- Utensils made from bone or plastic.
- Utensils that cannot be thoroughly cleansed: sieves, grinders, and graters.
According to Sephardic tradition, clear glass does not absorb and may be used for Passover and metals coated with Teflon may be kashered.
On the first two nights of Pesach it is incumbent upon each of us, men and women alike, to perform the following five basic mitzvot:
- The eating of matzah on the first and second nights of Pesach while reclining on the left side. Matzah Shmurah is required on the first two nights of Pesach for the fulfillment of the mitzvah. The wheat used in these special matzot is guarded from the moment of harvest from any water or moisture that would cause the wheat to swell and make it hametz. The matzah is then baked by hand by Jews who know the importance of this mitzvah.
- Relating the story of the exodus from Egypt, as it says: “You should relate to your son (the story of Pesach) on this night.” Women and children are also required to perform this mitzvah. It is essential that the important sections of the Haggadah should be translated and explained for anyone who may not understand the context of the Haggadah.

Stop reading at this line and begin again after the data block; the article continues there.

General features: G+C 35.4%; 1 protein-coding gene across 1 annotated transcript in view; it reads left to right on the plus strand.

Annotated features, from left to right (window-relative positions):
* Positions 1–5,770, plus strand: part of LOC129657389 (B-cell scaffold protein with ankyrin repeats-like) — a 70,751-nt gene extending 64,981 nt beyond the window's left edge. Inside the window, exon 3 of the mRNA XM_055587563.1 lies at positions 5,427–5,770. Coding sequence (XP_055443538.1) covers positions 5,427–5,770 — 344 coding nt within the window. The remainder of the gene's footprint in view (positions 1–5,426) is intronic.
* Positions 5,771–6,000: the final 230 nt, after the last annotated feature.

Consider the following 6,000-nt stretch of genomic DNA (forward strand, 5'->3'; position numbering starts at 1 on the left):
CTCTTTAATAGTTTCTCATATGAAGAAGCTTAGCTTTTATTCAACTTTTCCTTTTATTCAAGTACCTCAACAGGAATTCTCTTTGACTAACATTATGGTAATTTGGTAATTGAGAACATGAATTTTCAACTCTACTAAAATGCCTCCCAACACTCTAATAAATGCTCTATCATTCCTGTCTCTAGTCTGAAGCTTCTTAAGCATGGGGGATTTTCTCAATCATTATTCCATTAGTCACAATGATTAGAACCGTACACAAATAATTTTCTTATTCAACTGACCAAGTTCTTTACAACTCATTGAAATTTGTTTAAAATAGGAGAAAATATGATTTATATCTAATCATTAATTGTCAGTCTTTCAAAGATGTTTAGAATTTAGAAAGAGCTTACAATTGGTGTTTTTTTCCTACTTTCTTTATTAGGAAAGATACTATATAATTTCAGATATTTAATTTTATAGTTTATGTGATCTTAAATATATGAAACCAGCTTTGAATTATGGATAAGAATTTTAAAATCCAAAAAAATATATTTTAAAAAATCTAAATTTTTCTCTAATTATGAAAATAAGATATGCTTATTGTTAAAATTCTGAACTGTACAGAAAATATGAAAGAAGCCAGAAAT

- Drinking four cups of wine while reclining to the left. If one’s health does not permit the drinking of wine, he may dilute the wine with grape juice.
- Eating marror (Romaine lettuce). Care should be taken that the lettuce leaves are checked very carefully for any insects.
- Reciting the Hallel. In Arvit of erev Pesach both men and women should say full hallel with a berachah.
The Seder Procedure
- Kiddush is recited over the wine. At least just over half of a 3.04 oz. cup of wine should be drunk. When drinking it, it is customary to recline as a sign of freedom. The word Kiddush means to make holy; the first step of the Seder is to create an awareness of holiness and an atmosphere of joy.
- The Washing of Hands - three times consecutively on each hand from a cup. The blessing is not recited. The ritual washing of the hands parallels to that of the priests in the temple. The intent is to purify oneself before eating.
- The Eating of a Vegetable - Less than an ounce of any vegetable is dipped into salt water and then eaten. The blessing, Borei Peri Ha’adamah, is recited before eating. When making the Bracha, one should also be conscious to cover the marror. A vegetable is a symbol of spring and regeneration. (One of the names of Pesach is the Festival of the Spring). The salt water represents the tears of the Jewish people who suffered in Egypt. The dipping process was instituted in the Seder to arouse the children’s curiosity and stimulate them to ask questions.
- The Breaking of the Matzah - The middle matzah is broken and the larger half hidden for use in the Afikomen. The reason is so we will recall the hardships of our forefathers in Egypt—that all they had to eat was broken, unleavened bread.